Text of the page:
I would like to ask if anyone knows what word-formation process takes place when we join two separate words (for instance 360 + flip) and create a word '360 flip' written separately, but used as a single noun (He did a beautiful 360 flip trick). I know that compounding means the joining of two separate words to produce a single form, but this is different because in my example we do not have one single form.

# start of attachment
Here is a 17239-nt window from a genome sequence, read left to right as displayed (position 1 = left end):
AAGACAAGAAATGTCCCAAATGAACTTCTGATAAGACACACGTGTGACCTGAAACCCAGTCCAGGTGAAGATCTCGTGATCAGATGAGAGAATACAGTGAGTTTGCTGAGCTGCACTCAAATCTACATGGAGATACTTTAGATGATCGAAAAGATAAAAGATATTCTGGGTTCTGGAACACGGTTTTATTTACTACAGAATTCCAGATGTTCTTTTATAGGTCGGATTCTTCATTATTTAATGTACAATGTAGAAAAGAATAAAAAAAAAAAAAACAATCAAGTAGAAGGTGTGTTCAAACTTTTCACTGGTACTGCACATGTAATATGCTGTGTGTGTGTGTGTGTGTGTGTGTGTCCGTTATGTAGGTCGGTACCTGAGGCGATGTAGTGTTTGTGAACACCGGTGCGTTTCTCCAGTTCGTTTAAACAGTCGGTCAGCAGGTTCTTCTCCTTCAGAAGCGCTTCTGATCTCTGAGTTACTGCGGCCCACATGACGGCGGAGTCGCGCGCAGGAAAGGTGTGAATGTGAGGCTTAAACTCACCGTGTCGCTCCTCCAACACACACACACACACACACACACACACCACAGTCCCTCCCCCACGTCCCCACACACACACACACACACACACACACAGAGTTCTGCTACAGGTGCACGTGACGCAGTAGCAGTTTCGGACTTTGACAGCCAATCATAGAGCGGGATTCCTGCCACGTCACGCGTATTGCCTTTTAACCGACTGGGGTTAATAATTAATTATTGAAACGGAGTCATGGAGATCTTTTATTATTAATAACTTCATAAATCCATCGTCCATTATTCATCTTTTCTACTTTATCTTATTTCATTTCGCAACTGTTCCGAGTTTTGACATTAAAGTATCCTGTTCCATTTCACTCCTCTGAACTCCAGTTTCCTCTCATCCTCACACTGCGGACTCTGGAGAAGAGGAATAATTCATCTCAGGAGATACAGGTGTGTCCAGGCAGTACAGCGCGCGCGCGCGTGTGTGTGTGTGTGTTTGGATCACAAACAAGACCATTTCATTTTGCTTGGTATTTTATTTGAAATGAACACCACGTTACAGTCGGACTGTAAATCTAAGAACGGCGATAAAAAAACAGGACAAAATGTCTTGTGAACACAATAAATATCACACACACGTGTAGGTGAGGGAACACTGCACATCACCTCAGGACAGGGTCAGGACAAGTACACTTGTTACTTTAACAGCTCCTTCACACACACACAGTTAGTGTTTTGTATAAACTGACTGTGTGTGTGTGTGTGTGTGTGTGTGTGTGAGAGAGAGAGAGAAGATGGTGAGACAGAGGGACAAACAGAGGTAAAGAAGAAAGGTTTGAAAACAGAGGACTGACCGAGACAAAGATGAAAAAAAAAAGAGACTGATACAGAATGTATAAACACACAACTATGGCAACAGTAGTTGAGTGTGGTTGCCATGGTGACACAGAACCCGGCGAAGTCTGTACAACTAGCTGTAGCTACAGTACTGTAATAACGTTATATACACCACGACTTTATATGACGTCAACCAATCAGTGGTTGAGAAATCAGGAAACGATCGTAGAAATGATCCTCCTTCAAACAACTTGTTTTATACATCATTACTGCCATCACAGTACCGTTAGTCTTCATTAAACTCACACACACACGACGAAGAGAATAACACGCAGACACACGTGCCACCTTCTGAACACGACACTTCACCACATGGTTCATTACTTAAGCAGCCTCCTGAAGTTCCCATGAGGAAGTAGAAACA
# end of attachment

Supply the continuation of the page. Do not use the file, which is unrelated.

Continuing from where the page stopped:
As far as I know, compound nouns can be spelled as one word (toothpaste), two words (vacuum cleaner) or with a hyphen (radio-controlled). Often there is more than one option. Therefore your example is in my opinion also a compound noun.
Someone had to compose an answer, so I'll just give myself the honours. As all the commentators have said before, it is indeed compounding, spelling has nothing to do with it being treated as one lexical item. But if you pronounce it three sixty flip, that is also a shortening of three-hundred-sixty degrees flip.